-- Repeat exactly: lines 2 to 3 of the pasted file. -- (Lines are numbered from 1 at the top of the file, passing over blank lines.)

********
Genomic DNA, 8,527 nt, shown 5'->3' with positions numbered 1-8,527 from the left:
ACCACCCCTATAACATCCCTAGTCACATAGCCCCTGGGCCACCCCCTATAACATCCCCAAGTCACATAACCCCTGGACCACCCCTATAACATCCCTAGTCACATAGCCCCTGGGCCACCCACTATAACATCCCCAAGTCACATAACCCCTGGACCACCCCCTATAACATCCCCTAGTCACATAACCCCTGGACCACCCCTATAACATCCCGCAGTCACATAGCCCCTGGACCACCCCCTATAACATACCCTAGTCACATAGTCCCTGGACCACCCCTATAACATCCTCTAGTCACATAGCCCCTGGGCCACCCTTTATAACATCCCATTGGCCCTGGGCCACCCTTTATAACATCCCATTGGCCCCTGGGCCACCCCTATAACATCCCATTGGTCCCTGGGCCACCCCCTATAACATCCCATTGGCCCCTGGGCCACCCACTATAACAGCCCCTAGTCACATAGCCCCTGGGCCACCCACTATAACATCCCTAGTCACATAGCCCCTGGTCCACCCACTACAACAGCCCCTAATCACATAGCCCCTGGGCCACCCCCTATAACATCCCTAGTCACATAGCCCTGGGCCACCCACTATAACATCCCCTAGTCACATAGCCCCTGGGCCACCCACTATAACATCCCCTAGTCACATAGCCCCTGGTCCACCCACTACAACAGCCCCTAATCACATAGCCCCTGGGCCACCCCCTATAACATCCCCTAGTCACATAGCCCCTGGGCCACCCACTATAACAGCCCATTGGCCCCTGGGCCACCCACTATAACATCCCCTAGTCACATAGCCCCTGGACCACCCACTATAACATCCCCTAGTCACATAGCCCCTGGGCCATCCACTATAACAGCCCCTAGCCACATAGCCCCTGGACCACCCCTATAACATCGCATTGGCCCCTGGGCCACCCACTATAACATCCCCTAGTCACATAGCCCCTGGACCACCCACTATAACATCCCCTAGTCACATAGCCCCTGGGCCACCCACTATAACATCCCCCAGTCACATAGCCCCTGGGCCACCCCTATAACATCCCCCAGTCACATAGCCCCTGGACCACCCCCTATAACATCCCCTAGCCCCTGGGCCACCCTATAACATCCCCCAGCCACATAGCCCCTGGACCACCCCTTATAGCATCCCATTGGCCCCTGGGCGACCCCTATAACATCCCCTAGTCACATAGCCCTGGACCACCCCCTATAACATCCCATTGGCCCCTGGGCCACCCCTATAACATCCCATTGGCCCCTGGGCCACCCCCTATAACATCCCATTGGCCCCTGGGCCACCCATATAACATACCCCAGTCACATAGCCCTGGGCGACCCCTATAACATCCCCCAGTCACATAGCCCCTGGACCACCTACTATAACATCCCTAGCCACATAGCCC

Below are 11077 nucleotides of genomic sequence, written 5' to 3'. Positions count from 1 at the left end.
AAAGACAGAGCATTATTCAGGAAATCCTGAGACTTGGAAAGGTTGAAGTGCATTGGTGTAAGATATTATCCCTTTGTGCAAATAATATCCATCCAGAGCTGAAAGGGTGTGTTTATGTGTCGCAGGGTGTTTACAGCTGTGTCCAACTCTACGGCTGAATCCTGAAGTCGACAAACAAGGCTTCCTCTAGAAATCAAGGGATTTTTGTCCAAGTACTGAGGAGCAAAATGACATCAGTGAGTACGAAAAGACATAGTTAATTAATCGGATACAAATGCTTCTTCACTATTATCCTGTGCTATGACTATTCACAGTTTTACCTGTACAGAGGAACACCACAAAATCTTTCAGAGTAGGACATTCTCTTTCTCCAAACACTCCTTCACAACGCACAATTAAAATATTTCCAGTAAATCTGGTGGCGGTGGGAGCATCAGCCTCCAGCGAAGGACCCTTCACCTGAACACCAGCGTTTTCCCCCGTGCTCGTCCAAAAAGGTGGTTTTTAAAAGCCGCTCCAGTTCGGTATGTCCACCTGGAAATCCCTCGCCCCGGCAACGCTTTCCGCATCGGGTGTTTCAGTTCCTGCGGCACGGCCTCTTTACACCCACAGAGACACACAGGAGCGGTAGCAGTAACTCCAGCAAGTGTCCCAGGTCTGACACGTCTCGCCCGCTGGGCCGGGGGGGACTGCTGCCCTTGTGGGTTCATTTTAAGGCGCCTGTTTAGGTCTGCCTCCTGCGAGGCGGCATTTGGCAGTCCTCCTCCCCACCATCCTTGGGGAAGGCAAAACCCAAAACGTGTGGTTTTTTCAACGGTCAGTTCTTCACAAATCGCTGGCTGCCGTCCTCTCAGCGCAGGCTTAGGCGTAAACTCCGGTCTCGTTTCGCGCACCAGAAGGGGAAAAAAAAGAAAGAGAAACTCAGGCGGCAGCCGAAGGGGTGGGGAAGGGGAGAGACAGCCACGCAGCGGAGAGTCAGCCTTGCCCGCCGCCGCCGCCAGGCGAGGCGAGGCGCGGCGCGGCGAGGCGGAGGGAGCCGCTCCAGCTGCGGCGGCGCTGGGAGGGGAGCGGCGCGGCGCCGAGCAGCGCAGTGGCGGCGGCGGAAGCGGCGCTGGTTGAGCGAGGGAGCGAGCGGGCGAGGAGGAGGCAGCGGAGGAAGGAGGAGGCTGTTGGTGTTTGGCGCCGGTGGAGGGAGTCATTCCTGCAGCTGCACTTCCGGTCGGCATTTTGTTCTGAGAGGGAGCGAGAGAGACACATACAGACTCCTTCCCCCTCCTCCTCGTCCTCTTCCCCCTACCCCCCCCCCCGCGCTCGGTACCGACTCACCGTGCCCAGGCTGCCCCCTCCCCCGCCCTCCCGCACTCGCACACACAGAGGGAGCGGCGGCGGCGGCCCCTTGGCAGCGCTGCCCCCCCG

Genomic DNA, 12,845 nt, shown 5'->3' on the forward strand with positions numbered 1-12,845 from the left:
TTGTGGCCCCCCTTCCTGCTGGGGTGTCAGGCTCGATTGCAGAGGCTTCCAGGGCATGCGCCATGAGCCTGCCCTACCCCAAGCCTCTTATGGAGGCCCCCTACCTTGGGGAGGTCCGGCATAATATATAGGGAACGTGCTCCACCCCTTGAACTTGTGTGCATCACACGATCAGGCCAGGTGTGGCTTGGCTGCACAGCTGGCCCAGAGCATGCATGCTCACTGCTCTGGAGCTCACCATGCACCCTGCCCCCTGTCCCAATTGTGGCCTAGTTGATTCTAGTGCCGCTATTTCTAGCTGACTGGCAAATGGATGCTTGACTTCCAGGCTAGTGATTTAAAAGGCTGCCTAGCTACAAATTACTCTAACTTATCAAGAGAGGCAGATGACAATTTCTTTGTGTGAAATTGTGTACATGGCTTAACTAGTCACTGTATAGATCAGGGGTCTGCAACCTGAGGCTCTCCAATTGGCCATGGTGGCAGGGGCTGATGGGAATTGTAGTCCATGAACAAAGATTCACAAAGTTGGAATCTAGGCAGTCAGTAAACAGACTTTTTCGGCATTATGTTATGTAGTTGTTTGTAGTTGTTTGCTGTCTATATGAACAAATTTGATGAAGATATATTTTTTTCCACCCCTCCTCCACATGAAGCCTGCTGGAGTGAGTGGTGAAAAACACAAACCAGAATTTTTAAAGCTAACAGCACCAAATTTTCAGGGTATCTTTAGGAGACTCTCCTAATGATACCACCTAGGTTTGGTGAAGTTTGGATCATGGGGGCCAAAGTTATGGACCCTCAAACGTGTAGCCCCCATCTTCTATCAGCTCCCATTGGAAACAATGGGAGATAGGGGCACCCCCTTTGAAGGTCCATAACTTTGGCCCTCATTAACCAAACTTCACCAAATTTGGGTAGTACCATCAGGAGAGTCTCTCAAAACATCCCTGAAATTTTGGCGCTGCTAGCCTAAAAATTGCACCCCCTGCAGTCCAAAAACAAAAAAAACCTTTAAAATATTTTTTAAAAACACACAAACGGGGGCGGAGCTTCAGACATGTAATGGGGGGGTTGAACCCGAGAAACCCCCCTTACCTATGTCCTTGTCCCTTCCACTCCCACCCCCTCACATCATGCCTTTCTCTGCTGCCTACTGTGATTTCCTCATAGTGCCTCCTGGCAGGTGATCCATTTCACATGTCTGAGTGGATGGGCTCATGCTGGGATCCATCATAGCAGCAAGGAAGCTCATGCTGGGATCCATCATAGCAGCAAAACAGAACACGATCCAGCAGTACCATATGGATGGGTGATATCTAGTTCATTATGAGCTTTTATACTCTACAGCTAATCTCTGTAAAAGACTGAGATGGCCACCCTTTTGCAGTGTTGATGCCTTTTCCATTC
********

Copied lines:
ACCACCCCTATAACATCCCTAGTCACATAGCCCCTGGGCCACCCCCTATAACATCCCCAAGTCACATAACCCCTGGACCACCCCTATAACATCCCTAGTCACATAGCCCCTGGGCCACCCACTATAACATCCCCAAGTCACATAACCCCTGGACCACCCCCTATAACATCCCCTAGTCACATAACCCCTGGACCACCCCTATAACATCCCGCAGTCACATAGCCCCTGGACCACCCCCTATAACATACCCTAGTCACATAGTCCCTGGACCACCCCTATAACATCCTCTAGTCACATAGCCCCTGGGCCACCCTTTATAACATCCCATTGGCCCTGGGCCACCCTTTATAACATCCCATTGGCCCCTGGGCCACCCCTATAACATCCCATTGGTCCCTGGGCCACCCCCTATAACATCCCATTGGCCCCTGGGCCACCCACTATAACAGCCCCTAGTCACATAGCCCCTGGGCCACCCACTATAACATCCCTAGTCACATAGCCCCTGGTCCACCCACTACAACAGCCCCTAATCACATAGCCCCTGGGCCACCCCCTATAACATCCCTAGTCACATAGCCCTGGGCCACCCACTATAACATCCCCTAGTCACATAGCCCCTGGGCCACCCACTATAACATCCCCTAGTCACATAGCCCCTGGTCCACCCACTACAACAGCCCCTAATCACATAGCCCCTGGGCCACCCCCTATAACATCCCCTAGTCACATAGCCCCTGGGCCACCCACTATAACAGCCCATTGGCCCCTGGGCCACCCACTATAACATCCCCTAGTCACATAGCCCCTGGACCACCCACTATAACATCCCCTAGTCACATAGCCCCTGGGCCATCCACTATAACAGCCCCTAGCCACATAGCCCCTGGACCACCCCTATAACATCGCATTGGCCCCTGGGCCACCCACTATAACATCCCCTAGTCACATAGCCCCTGGACCACCCACTATAACATCCCCTAGTCACATAGCCCCTGGGCCACCCACTATAACATCCCCCAGTCACATAGCCCCTGGGCCACCCCTATAACATCCCCCAGTCACATAGCCCCTGGACCACCCCCTATAACATCCCCTAGCCCCTGGGCCACCCTATAACATCCCCCAGCCACATAGCCCCTGGACCACCCCTTATAGCATCCCATTGGCCCCTGGGCGACCCCTATAACATCCCCTAGTCACATAGCCCTGGACCACCCCCTATAACATCCCATTGGCCCCTGGGCCACCCCTATAACATCCCATTGGCCCCTGGGCCACCCCCTATAACATCCCATTGGCCCCTGGGCCACCCATATAACATACCCCAGTCACATAGCCCTGGGCGACCCCTATAACATCCCCCAGTCACATAGCCCCTGGACCACCTACTATAACATCCCTAGCCACATAGCCC

Below are 11077 nucleotides of genomic sequence, written 5' to 3'. Positions count from 1 at the left end.